Every day, billions of pieces of content are shared on Facebook. To keep up with the data, Facebook has been using a variety of tools to classify text. Traditional methods of classification, like deep neural networks are accurate, but have serious training requirements.
In an effort to classify both accurately and easily, Facebook’s Artificial Intelligence Research (FAIR) lab developed fastText. Today, fastText is going open source so developers can implement its libraries anywhere.
FastText supports both text classification and learning word vector representations through techniques like bag of words and subword information. Based on the skip-gram model, words are represented as bag of character n-grams with vectors representing each character n-gram.
“In order to be efficient on datasets with a very large number of categories, fastText uses a hierarchical classifier, in which the different categories are organized in a tree, instead of a flat structure (think binary tree instead of list),” said Facebook authors Armand Joulin, Edouard Grave, Piotr Bojanowski, and Tomas Mikolov in a post.
TechCrunch informs, for those less artificially intelligent, the bag of words process is fast because it essentially ignores word order and instead focuses on the occurrences of a word. “Words” are represented in a multidimensional space and linear algebra is used to calculate the relationship between a query and a categorized set of words. Remember that when we feed a computer text, we are starting from scratch. To adults, grammar is intuitive — we know what words are, where they end and where they begin. Computers can handle the most complex computational challenges, but can struggle to differentiate “I love TechCrunch” from “CrunchLove iTech.” Methods like this essentially take a qualitative analysis problem and force it to be quantitative through the addition of statistics.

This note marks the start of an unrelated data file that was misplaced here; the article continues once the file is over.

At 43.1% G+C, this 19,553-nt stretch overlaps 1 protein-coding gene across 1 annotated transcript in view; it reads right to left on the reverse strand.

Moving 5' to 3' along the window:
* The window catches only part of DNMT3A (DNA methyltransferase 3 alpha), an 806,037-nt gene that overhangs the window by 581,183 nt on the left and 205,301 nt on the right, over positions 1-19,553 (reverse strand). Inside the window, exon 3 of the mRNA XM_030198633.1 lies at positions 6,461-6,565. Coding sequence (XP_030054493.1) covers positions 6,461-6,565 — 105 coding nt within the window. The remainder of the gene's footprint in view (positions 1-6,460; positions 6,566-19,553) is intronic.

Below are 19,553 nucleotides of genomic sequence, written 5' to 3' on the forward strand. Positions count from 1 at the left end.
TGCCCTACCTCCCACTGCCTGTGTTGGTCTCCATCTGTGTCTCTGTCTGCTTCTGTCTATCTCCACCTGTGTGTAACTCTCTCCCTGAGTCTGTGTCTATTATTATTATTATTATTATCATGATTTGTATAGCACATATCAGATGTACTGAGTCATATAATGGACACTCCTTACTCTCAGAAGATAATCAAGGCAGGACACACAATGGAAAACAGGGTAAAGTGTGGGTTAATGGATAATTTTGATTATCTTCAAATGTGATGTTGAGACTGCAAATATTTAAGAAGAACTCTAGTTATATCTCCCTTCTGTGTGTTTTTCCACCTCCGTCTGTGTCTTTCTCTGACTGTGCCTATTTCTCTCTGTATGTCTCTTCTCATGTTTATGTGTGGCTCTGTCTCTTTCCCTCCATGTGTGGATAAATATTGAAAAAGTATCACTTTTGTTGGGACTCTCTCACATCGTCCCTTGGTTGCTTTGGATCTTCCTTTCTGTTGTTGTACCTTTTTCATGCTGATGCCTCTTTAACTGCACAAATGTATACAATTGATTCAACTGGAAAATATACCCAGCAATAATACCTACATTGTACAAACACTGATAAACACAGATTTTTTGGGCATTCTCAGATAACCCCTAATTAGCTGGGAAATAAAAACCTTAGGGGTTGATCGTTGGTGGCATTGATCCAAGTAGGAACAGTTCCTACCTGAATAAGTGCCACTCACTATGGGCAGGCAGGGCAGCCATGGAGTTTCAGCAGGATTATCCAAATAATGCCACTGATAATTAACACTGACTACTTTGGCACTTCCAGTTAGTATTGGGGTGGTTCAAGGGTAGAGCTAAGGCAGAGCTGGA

These techniques enable fastText to be faster than traditional deep learning methods. Facebook created this nifty comparison chart to show us side-by-side accuracy.
FastText is not restricted to English and can work with other languages including German, Spanish, French, and Czech.
Earlier this month, Facebook implemented an anti-clickbait algorithm into its Newsfeed. While the algo is quite complicated and focuses on both behavioral identifiers and language, fastText enables developers to create similar tools themselves.
Not to brag, but Facebook says that the new open source technology can be “trained on more than 1 billion words in less than 10 minutes using a standard multicore CPU. fastText can also classify a half-million sentences among more than 300,000 categories in less than five minutes.” #HumbleBrag
Starting today, Facebook’s fastText will be available from their GitHub.